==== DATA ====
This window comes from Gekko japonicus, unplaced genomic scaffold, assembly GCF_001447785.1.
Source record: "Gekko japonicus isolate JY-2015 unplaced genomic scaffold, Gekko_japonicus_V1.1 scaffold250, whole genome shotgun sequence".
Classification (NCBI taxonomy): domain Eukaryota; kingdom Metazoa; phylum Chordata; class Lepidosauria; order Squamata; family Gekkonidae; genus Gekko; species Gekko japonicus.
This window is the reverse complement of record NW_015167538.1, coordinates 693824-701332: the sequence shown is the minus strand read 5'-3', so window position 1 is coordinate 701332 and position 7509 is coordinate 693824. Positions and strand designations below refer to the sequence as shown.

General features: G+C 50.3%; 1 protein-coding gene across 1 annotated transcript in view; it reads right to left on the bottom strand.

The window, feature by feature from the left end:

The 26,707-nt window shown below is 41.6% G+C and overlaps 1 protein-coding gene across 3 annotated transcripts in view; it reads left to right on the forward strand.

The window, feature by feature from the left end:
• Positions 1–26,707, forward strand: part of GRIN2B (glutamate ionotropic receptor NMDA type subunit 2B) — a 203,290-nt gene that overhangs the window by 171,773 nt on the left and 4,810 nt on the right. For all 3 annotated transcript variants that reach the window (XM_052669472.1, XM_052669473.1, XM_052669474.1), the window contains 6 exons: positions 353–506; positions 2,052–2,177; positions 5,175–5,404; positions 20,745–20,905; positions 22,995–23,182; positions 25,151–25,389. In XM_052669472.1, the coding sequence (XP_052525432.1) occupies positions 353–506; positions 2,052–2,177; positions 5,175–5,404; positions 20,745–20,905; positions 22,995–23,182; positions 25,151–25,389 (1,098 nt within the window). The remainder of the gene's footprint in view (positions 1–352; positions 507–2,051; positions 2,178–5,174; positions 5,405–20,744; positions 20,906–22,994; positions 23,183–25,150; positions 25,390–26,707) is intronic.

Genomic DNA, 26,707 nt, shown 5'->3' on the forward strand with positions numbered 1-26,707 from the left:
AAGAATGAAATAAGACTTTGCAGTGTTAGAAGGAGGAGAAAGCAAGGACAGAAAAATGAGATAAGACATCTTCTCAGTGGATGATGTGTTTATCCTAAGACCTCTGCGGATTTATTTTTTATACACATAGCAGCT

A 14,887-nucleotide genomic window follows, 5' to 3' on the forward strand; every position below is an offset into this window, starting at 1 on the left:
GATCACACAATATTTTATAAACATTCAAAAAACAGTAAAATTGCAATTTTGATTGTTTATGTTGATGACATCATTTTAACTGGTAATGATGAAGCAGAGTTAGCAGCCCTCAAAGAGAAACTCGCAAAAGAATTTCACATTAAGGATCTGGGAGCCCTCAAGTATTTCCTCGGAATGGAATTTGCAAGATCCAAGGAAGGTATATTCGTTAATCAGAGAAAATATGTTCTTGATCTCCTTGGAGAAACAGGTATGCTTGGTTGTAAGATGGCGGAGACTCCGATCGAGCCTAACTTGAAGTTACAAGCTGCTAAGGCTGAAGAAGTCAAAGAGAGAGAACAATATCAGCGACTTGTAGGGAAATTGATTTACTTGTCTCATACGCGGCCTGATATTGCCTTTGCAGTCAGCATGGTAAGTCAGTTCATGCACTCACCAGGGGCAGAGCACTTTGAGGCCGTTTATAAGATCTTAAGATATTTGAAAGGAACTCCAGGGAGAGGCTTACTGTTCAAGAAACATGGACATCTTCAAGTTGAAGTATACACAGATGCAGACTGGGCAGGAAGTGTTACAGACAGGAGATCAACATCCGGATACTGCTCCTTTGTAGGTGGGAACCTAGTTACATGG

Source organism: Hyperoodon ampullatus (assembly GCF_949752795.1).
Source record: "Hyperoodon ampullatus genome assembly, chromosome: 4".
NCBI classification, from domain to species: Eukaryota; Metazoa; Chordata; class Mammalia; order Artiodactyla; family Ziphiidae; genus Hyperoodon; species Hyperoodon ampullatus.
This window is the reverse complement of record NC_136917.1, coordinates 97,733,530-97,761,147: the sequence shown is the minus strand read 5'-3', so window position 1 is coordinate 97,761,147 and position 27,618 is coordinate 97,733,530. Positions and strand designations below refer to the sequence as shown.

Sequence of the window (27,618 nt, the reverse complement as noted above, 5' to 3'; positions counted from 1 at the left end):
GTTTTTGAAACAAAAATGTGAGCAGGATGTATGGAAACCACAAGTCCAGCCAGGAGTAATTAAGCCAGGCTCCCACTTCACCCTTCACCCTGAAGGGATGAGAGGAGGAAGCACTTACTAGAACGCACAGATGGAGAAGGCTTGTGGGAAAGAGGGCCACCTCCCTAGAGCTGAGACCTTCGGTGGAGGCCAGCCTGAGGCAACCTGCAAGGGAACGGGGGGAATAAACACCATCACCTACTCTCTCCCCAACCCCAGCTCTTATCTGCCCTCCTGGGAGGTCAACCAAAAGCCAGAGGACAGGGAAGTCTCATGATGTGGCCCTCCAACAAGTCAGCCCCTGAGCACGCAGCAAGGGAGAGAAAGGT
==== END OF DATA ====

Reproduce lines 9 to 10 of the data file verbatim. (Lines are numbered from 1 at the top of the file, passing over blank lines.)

• Positions 1–26,707, forward strand: part of GRIN2B (glutamate ionotropic receptor NMDA type subunit 2B) — a 203,290-nt gene that overhangs the window by 171,773 nt on the left and 4,810 nt on the right. For all 3 annotated transcript variants that reach the window (XM_052669472.1, XM_052669473.1, XM_052669474.1), the window contains 6 exons: positions 353–506; positions 2,052–2,177; positions 5,175–5,404; positions 20,745–20,905; positions 22,995–23,182; positions 25,151–25,389. In XM_052669472.1, the coding sequence (XP_052525432.1) occupies positions 353–506; positions 2,052–2,177; positions 5,175–5,404; positions 20,745–20,905; positions 22,995–23,182; positions 25,151–25,389 (1,098 nt within the window). The remainder of the gene's footprint in view (positions 1–352; positions 507–2,051; positions 2,178–5,174; positions 5,405–20,744; positions 20,906–22,994; positions 23,183–25,150; positions 25,390–26,707) is intronic.

Genomic DNA, 26,707 nt, shown 5'->3' on the forward strand with positions numbered 1-26,707 from the left: